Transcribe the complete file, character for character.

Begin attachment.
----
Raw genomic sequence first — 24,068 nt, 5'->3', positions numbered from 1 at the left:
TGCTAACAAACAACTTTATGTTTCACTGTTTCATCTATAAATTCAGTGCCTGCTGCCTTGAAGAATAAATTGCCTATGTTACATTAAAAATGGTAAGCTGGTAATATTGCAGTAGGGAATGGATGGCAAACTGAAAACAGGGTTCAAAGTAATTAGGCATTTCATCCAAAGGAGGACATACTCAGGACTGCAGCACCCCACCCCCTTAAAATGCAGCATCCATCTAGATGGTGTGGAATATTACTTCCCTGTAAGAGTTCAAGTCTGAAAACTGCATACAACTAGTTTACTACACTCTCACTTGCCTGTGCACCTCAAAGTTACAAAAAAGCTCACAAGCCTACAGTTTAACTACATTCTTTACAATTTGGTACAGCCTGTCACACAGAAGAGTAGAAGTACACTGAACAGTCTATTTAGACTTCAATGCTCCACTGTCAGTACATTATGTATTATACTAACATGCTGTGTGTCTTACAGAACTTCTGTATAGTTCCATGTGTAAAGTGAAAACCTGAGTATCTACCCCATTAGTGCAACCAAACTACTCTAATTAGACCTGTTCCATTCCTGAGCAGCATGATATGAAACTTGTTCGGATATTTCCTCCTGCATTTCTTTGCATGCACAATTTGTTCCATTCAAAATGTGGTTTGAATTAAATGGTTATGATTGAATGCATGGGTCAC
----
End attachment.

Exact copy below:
Raw genomic sequence first — 24,068 nt, 5'->3', positions numbered from 1 at the left:
TGCTAACAAACAACTTTATGTTTCACTGTTTCATCTATAAATTCAGTGCCTGCTGCCTTGAAGAATAAATTGCCTATGTTACATTAAAAATGGTAAGCTGGTAATATTGCAGTAGGGAATGGATGGCAAACTGAAAACAGGGTTCAAAGTAATTAGGCATTTCATCCAAAGGAGGACATACTCAGGACTGCAGCACCCCACCCCCTTAAAATGCAGCATCCATCTAGATGGTGTGGAATATTACTTCCCTGTAAGAGTTCAAGTCTGAAAACTGCATACAACTAGTTTACTACACTCTCACTTGCCTGTGCACCTCAAAGTTACAAAAAAGCTCACAAGCCTACAGTTTAACTACATTCTTTACAATTTGGTACAGCCTGTCACACAGAAGAGTAGAAGTACACTGAACAGTCTATTTAGACTTCAATGCTCCACTGTCAGTACATTATGTATTATACTAACATGCTGTGTGTCTTACAGAACTTCTGTATAGTTCCATGTGTAAAGTGAAAACCTGAGTATCTACCCCATTAGTGCAACCAAACTACTCTAATTAGACCTGTTCCATTCCTGAGCAGCATGATATGAAACTTGTTCGGATATTTCCTCCTGCATTTCTTTGCATGCACAATTTGTTCCATTCAAAATGTGGTTTGAATTAAATGGTTATGATTGAATGCATGGGTCAC